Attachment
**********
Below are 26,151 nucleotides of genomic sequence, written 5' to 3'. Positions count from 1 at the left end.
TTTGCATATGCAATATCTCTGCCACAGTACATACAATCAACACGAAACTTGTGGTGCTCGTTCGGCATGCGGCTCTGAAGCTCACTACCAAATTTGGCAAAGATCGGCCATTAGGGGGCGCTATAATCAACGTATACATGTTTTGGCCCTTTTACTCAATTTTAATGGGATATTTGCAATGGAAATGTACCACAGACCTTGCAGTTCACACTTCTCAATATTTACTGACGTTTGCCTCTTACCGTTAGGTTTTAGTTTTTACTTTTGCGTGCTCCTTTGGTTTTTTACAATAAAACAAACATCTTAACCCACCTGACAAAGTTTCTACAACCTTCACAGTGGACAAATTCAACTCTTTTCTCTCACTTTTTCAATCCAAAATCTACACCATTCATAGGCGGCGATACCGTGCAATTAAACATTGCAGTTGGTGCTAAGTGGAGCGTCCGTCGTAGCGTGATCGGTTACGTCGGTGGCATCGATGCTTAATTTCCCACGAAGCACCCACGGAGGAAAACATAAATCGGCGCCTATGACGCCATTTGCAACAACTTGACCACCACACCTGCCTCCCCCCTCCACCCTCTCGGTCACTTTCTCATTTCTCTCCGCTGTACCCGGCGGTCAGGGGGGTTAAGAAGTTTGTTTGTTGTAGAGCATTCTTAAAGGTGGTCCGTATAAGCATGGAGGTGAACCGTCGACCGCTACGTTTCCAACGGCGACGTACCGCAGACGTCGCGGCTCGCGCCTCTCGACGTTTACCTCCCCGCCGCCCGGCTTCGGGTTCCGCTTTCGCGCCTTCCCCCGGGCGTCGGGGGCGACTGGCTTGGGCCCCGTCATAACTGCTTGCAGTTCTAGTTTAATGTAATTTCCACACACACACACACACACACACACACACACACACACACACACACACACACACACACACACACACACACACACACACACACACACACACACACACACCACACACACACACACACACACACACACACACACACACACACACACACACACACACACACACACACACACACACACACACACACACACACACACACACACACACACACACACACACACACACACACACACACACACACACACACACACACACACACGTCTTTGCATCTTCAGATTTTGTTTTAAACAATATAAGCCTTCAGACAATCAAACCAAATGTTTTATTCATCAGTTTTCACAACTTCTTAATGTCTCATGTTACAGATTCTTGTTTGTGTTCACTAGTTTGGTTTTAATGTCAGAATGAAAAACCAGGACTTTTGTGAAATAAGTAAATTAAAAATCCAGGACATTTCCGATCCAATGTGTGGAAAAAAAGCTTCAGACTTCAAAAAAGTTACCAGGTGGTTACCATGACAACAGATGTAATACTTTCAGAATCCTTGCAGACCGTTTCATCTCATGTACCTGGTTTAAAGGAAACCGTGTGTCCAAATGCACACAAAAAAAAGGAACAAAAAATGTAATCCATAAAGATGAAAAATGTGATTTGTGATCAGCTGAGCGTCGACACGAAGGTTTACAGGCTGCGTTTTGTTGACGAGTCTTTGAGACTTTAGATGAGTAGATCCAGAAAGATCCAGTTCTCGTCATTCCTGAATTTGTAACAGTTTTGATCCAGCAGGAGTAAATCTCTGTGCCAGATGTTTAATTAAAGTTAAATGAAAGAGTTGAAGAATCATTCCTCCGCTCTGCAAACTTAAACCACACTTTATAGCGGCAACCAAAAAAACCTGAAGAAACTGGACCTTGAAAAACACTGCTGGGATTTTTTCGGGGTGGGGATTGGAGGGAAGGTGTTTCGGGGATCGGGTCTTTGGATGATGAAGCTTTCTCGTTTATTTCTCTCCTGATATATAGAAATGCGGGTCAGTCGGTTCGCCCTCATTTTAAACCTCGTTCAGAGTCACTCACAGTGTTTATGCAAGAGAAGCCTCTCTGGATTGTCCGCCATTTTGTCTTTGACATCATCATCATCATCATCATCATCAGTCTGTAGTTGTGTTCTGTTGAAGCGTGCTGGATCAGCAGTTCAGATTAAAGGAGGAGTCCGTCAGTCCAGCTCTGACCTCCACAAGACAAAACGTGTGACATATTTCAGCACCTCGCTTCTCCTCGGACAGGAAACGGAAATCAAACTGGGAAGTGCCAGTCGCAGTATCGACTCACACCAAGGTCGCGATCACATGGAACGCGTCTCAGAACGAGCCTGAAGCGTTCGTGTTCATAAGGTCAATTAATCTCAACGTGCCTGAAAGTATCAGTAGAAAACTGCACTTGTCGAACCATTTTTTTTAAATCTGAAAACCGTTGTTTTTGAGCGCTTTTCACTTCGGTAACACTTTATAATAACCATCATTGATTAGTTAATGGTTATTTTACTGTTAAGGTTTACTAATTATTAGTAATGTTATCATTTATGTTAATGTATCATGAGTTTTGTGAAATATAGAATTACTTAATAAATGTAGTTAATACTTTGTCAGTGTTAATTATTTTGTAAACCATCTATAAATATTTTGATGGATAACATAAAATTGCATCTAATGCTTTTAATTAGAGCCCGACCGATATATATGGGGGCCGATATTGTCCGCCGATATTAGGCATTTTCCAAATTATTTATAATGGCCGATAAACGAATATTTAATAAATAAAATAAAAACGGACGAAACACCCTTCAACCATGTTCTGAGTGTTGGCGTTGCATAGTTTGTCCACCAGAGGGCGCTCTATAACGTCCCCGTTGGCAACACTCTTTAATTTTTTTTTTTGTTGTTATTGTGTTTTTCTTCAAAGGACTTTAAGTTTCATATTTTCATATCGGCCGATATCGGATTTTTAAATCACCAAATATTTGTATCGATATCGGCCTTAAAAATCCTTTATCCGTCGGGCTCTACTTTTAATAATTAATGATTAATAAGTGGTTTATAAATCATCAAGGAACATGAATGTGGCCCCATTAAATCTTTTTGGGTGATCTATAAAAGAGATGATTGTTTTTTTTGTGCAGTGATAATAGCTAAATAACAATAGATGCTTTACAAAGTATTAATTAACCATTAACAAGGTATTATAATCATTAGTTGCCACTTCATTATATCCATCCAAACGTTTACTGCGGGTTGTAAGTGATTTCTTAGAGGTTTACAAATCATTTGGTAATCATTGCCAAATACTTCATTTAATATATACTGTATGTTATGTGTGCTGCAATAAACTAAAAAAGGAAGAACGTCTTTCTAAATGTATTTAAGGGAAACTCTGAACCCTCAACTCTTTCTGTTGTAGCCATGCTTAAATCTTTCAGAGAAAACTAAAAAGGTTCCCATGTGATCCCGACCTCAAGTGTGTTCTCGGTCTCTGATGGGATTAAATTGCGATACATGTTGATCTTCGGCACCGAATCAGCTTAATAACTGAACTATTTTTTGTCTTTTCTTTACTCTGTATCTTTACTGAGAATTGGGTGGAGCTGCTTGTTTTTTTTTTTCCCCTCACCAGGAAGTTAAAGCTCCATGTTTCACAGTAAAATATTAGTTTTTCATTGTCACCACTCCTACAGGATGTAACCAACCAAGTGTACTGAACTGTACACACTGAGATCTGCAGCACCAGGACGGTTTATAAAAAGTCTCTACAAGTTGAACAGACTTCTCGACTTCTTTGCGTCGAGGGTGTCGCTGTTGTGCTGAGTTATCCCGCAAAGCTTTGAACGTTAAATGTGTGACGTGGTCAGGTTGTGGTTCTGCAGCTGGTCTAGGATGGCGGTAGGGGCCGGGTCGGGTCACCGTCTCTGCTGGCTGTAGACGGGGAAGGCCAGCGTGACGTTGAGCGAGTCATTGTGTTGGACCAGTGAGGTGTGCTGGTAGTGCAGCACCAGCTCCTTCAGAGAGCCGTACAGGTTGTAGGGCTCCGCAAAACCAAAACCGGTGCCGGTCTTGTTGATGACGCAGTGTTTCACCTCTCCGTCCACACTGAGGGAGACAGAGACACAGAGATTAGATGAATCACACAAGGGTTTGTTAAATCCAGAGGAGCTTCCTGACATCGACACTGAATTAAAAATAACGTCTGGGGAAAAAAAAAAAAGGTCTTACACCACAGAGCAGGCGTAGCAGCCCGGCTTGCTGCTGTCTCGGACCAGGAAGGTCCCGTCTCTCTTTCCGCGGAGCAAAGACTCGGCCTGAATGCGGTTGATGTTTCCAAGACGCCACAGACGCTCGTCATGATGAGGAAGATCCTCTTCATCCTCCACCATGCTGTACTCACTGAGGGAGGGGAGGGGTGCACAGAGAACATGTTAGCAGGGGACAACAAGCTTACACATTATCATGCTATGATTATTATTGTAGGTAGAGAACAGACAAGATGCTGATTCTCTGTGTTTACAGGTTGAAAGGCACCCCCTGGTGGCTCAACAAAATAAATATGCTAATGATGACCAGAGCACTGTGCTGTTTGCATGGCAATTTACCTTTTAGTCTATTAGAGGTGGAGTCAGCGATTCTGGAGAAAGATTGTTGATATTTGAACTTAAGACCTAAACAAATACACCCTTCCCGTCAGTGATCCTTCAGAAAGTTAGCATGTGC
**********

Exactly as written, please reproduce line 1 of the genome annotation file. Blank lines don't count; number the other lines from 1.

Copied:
Below are 26,151 nucleotides of genomic sequence, written 5' to 3'. Positions count from 1 at the left end.